Leinster Boys Under 13 Section A League Final.
St Mary’s College RFC 25 Old Belvedere RFC 10
A few minutes after the final whistle sounded, the celebrations paused and it was time to acknowledge the valiant efforts of a very fine Old Belvedere RFC team. To their great credit they stood in a semi-circle, bowed but unbroken, awaiting their turn to acknowledge the victors. It was a poignant moment – that stark contrast between victory and defeat. Our captain Finn McEntee (voted so by his peers the previous Friday evening) delivered his prepared remarks (as always, the ould fella had every eventuality covered) and our coach Pete Smyth spoke eloquently about the respect we have for a great Belvo team who had pushed us like no other this year and had inflicted our only defeat in Kenilworth back on January 22nd.
It seemed appropriate for Pete to address Belvo on our behalf – after that January epic it was the tear-stained faces of Mary’s players that he had addressed with the priceless advice “you win or you learn”.
But finals are different – there is no second chance, no opportunity to correct or to atone. You win or you lose. Which prompted at least this attendee to consider what the implications might have been had the result been reversed. Would everything that had been endured and enjoyed and berated and celebrated over a truly memorable season now count for nought? No, it would not – and nor will it for Old Belvedere.
And yet. Victory validates. Victory vindicates. And it is great fecking fun.
The lead up to this final had taken on almost melodramatic dimensions and the relief at actually getting to the starting whistle on Sunday was tempered by the disappointment that our equally outstanding B Team did not get to play in their final on what would have been a Mary’s Super Sunday. But the B’s were there to support their teammates and the reverse will be the case when their big day arrives. This is as tight a playing unit as ever laced boots.
Special thanks must go to Landsdowne for accommodating this game so graciously. They are a fine club and we look forward to our upcoming meeting with them in the Cup semi-final.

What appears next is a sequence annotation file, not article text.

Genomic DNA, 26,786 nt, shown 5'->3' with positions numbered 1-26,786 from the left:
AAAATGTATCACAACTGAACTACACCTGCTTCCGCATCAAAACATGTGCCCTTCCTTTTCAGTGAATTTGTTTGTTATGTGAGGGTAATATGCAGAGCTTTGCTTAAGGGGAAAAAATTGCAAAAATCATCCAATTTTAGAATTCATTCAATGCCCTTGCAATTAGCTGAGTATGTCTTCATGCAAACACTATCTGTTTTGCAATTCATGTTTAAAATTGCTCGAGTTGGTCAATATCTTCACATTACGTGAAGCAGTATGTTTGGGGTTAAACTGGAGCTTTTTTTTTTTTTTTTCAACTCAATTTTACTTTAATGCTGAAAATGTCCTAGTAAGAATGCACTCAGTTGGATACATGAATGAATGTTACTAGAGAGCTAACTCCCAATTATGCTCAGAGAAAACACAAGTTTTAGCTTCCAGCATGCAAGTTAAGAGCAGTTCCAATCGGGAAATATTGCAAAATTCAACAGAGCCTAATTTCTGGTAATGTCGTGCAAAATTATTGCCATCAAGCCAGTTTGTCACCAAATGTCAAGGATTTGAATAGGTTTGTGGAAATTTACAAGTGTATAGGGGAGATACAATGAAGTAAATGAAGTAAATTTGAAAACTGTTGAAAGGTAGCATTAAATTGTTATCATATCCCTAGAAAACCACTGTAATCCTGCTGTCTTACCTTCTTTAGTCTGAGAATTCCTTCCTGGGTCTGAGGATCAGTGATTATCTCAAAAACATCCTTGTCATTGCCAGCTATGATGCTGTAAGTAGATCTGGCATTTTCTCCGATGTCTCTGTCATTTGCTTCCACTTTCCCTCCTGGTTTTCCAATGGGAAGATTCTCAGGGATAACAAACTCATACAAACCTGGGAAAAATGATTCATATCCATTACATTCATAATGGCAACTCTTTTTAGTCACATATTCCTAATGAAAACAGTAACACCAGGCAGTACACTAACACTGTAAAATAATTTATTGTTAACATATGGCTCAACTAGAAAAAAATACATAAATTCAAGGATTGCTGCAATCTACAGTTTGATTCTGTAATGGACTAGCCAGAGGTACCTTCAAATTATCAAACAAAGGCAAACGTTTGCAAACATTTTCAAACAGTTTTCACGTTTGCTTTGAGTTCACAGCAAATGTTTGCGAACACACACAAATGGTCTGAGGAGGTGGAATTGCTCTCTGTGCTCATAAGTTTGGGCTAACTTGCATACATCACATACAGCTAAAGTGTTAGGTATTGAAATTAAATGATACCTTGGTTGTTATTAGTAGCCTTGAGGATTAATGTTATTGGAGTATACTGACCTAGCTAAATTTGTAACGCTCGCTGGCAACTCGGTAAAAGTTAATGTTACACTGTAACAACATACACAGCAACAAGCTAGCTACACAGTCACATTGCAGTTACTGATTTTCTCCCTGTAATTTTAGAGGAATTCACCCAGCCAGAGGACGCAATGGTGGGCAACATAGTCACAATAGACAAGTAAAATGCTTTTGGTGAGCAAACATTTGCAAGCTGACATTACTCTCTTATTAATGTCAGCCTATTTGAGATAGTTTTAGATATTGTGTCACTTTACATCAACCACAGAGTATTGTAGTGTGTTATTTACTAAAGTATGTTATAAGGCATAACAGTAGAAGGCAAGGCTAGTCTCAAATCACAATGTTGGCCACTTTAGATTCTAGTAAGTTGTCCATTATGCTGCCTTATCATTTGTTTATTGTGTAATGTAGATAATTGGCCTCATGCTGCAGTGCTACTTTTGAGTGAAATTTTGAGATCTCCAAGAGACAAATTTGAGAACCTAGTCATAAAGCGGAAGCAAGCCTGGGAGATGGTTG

Finals create narratives and some always seem more compelling than others. Luke Gavin surely came into the new Under 13 season with similar hopes and ambitions as his teammates. Maybe with a little more nerves as Luke can give the impression that he does not quite have the confidence that his talent and popularity deserves. After a strong start to the year, Luke suffered a concussion that set him back a little. He bounced back form that – but a broken arm creates a much bigger challenge for any player, never mind a twelve-year-old. Back he came again and he had secured his position on the wing as we approached the end of the season.
We were preparing for the final on March 26th when word came through late in the week that the final was now on the afternoon of April 2nd. When Luke would be on a flight out of Dublin with his family. Not to worry – credit card was called upon, arrangements were changed – some things are worth paying for. We get to last Saturday – looking at the downpours outside, waiting and wondering. Word comes through. DLSP is unplayable. All matches postponed. What next? We’ll see what we can do. Eventually it works out and Luke is there with his teammates the following morning in the shadow of the Aviva ready to go into battle. Twenty minutes have passed, 5-0 down and Mary’s really need to score. The ball comes to Luke on the wing. He goes to the outside but the unrelenting Belvo defence continues to hold firm. He cuts inside – sees the narrowest of gaps and touches down. Mary’s are back in the game. He has scored and he kicks on from there. A penny for Luke’s thoughts as he looked out the airplane window on the ascent into the darkening Dublin sky on Sunday evening, his dad by his side.
Those first twenty minutes did test the resilience of our lads. There were different theories as regards our unsteady start – ranging from over confidence to nerves on the big occasion. What cannot be discounted though was the quality and aggression of the opposition play. Barely five minutes in and an attempted Belvo penalty comes off the upright. A few scrambled phases later and Belvo are over in the corner for the try. Missed conversion.